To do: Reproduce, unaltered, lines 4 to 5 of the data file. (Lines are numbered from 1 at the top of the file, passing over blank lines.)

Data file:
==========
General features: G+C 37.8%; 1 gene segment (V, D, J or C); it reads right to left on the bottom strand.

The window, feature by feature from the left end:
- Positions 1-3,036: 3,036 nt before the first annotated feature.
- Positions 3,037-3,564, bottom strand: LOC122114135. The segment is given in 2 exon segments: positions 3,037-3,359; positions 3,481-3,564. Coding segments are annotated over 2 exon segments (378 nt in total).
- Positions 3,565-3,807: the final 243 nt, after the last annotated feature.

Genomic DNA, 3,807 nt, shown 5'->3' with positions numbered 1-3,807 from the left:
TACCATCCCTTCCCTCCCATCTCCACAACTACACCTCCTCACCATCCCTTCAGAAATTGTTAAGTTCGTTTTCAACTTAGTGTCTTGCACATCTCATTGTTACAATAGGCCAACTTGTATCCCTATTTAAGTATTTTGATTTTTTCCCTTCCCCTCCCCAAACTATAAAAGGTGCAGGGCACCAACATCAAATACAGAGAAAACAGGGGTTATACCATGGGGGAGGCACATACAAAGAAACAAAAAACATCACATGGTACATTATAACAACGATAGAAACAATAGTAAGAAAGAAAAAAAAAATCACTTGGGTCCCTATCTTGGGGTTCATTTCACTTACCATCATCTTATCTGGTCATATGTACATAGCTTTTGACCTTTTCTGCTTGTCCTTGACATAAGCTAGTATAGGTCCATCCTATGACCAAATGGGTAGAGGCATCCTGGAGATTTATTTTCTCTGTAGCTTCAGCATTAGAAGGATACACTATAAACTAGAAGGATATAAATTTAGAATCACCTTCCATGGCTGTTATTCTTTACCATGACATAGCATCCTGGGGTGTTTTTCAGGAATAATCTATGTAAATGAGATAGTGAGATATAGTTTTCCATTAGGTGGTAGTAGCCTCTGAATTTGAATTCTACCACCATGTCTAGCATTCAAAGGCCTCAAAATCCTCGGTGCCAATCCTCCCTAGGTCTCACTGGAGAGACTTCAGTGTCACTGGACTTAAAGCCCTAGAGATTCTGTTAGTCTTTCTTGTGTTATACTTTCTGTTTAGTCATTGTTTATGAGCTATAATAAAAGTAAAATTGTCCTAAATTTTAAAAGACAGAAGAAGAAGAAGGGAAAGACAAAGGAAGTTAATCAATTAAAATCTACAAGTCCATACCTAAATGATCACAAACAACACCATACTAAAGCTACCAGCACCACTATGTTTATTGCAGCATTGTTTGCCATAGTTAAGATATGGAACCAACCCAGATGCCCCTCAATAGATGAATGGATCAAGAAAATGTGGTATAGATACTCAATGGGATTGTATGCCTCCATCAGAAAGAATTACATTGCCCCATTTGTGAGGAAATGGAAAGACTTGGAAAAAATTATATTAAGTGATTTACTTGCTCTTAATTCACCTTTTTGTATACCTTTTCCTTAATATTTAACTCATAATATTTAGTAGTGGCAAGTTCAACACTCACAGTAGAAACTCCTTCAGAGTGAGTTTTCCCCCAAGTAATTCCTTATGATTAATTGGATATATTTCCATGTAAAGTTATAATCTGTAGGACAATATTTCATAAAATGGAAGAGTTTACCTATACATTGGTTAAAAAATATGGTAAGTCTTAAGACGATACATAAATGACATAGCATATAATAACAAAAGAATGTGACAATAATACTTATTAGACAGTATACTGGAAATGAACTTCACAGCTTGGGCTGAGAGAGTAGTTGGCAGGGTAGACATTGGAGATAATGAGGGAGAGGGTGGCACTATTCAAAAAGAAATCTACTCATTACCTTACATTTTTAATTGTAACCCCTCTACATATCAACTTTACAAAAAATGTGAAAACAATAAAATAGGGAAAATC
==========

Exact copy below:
- Positions 3,037-3,564, bottom strand: LOC122114135. The segment is given in 2 exon segments: positions 3,037-3,359; positions 3,481-3,564. Coding segments are annotated over 2 exon segments (378 nt in total).
- Positions 3,565-3,807: the final 243 nt, after the last annotated feature.